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RE: Theos-World Besant and Judge and HPB

Sep 01, 2003 09:04 PM
by W. Dallas TenBreock

Sept 1 2002

Re W Q JUDGE, accusations by Mrs. Besant, etc...

Dear Katinka:

Let me say this I have researched theosophical historical documents and
books, pamphlets, etc -- such as may be found in the several archives
of the various societies, etc., for over 50 years. I have made an
almost complete set of copies thereof. Several students have
independently produced a list of all the known papers and statements
relating thereto, have checked and re-checked them for accuracy, and
have arranged them chronologically. They do not need to deal in
opinions, but can trace every move recorded, and word printed.

Since we deal now a days with the versions of Theosophical history as
recorded by various persons, almost 100, or more years after the events,
we cannot go into that with any prejudgments.

You will note that the conflict arose because Mrs. Besant said that
while the Master's "messages" [sent to specific individuals and included
in letters written by Mr. Judge] WERE TRUE -- but.... But, she denied
that the METHOD of WRITING or PRESENTATION was true. In effect, it was
averred that Mr. Judge had "forged" those messages. He denied this and
offered to prove that, but his offer was never accepted. History does
not say why.

This sounds very strange.

TRUE AS MASTER'S MESSAGES (she admitted) -- but untrue in method and
manner of delivery? Of course everyone was (and still is) confused.
Further, they were "sailing in unchartered waters," so to say. This, it
was then explained, had to do with occultism ! -- and the exoteric world
of the TS and its membership, would never be able to understand or grasp
this fact, or the difference.

What happened was that PRIVATE MESSAGES were being made public [this is
a violation of trust and a public confession of a loss of integrity]
and, further horror, these purloined PRIVATE letters were copied and
made public. They were used as a basis for personal accusations against
the "postman," (Mr. Judge). There is (in my esteem) no excuse (then or
now) for such a violation of integrity. None.

As a writer, and to be honest and true, I have to draw conclusions
independent of what anyone says, hence, I go to the DOCUMENTS. I can
trace there the course of events -- I can see "who did what."

On that basis, trying to be fair and impartial I write.

As far as I can gather, it was Mrs. Besant who late in 1893 started
accusations against Mr. Judge, as VICE-PRESIDENT of the TS. You may
remember that earlier, the Masters though H P B, had demanded that Mr.
Judge be made Vice-President. Olcott had it done, and the General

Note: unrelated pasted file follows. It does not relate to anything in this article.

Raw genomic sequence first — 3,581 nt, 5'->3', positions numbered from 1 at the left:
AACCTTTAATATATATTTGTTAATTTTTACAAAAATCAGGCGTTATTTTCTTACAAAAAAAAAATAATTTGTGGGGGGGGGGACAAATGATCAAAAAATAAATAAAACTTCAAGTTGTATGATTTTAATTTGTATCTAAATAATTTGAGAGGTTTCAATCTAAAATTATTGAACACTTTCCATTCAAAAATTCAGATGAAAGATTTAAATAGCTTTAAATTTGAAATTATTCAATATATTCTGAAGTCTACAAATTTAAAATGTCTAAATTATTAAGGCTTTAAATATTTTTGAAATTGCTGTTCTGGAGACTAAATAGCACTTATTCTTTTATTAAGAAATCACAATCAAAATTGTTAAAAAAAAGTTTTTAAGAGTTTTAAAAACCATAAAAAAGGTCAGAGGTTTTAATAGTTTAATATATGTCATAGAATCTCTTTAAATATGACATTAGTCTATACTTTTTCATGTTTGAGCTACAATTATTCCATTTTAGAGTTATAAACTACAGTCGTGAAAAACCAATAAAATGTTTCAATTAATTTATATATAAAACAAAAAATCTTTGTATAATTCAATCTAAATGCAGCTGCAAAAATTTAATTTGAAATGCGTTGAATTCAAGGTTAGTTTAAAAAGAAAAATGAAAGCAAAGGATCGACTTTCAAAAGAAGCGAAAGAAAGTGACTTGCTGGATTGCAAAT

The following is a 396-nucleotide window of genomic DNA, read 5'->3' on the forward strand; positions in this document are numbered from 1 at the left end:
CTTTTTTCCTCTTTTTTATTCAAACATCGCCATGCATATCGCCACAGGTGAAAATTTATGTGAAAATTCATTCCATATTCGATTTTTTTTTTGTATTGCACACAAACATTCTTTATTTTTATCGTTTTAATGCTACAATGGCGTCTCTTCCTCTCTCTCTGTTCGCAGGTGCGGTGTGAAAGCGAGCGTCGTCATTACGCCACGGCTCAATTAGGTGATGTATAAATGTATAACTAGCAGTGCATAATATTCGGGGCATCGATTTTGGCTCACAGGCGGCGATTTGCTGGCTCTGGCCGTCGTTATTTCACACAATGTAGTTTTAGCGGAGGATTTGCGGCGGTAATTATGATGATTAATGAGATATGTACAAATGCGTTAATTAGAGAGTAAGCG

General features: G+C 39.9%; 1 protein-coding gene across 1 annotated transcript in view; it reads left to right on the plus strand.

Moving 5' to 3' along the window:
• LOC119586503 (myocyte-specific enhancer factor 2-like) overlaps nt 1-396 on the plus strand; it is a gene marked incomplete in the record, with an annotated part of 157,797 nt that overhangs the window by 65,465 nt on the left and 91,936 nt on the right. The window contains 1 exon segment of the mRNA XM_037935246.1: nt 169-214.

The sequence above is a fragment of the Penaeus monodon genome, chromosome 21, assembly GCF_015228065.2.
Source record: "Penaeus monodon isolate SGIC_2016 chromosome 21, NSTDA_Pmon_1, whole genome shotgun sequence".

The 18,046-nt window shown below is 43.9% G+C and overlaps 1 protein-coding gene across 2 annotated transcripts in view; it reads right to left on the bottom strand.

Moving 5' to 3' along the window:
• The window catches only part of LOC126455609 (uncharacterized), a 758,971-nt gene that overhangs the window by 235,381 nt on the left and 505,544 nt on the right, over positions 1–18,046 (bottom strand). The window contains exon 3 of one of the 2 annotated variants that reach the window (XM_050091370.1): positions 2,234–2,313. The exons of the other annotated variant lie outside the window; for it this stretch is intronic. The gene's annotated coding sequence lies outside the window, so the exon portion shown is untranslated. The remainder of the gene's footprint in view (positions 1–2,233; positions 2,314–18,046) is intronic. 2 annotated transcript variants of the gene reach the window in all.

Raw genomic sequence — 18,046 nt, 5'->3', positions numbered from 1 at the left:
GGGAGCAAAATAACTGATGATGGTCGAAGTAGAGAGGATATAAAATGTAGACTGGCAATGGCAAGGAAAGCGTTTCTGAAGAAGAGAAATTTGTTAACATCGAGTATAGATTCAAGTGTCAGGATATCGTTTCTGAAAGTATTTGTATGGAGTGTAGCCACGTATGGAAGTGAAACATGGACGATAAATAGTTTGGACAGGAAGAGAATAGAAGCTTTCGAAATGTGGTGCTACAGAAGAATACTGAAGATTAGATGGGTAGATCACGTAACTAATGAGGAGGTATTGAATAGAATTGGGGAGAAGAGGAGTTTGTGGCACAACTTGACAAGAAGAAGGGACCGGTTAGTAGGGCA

Council ratified this. She (Mrs. Besant) did so on the basis that he was
acting as VICE-PRESIDENT. [Incidentally, did you notice that Mr. Judge
gave Col. Olcott warning ahead of time that the chosen course was
faulty, and would fail? ]

His (Mr. Judge's) response was that he never acted, in the transmission
of his letters, as VICE-PRESIDENT -- but all his work and correspondence
had been done ONLY AS AN INDIVIDUAL. And this was proved.  

[See TWO REPLIES BY W. Q. JUDGE Pub.: Theosophy Company, Los
Angeles. ]

The accusations considered in July 1894 in London, were defeated on the
basis of insufficiency and inaccuracy. They would have to be rewritten
if they were to be levied against him personally. Mrs. Besant then
declared herself satisfied This fact was recognized. Yes, it is a
technicality. But it is a most important one. An individual could act
as either an official or for himself, separate from that position.

All accounts of the official Judiciary meetings in July 1894 show that
at that time, Mr. Judge was not given a fair chance to view the
evidence, either before or after the meetings. He protested and so did
his associate Dr. J. D. Buck who accompanied him.

The parties met in London and it was recognized that there was no basis
for making any accusation against Mr. Judge as VICE-PRESIDENT. The
changes were then dropped. A reconciliation was printed in LUCIFER and
made public. Mr. Judge was exonerated and officially restored to the
position of Vice-President.

A few moths later we find that Mr. Olds (to whose trust Col. Olcott had
given the documentary evidence), in apparent violation of that trust,
leaked these confidential matters to Garrett -- who wrote for the
WESTMINSTER GAZETTE. That reopened the affair, made it public, and the
whole attack was prominently pursued. It was picked up again and with
renewed force it was directed at Judge personally. Members took sides.
The magazines were used as regular launching pads for opinions -- most
of which were not accurate or ill-based.


If one does not read them, then one has only opinions to offer. That is
neither historical in accuracy, nor fair to either party.  

And at this time (in my opinion) it is useless to bring forward a fresh
set of opinions. If what you aver is true, then may we have a list and
synopsis of documents that support them. Dates, times, persons and
places will have to be given sequentially, so others can verify them.


Best wishes,



-----Original Message-----

From: Katinka
Sent: Monday, September 01, 2003 11:57 AM
Subject: Besant and Judge and HPB

Hi Dallas,

I know, HPB wrote a lot of positive stuff about Judge. But she also 
wrote a lot of positive stuff about Annie Besant. Weirdly enough 
though, only the positive stuff on Judge gets a lot of press. 

The fact is though, that these two people, both often praised by HPB, 
got into a fight. History shows Judge walking out of this fight 
without defending himself (that is - he got of on what is clearly a 

Now I am not saying Besant never made a mistake in her life. She 
probably made many. And perhaps the Judge case could have been 
handled better. But there was clearly something to 'handle'. People 
should really read the biography recently published by Ascella 
Publications about Walter Old. He was a stalwart theosophist, in 
HPB's days and when she died, he was holding her hand. Now 
theosophical history as usually told, has very little to say about 
him. Yet he wrote articles, held lectures, set up lodges all over 
Great Britain, etc. For a more full acount of the book (and where you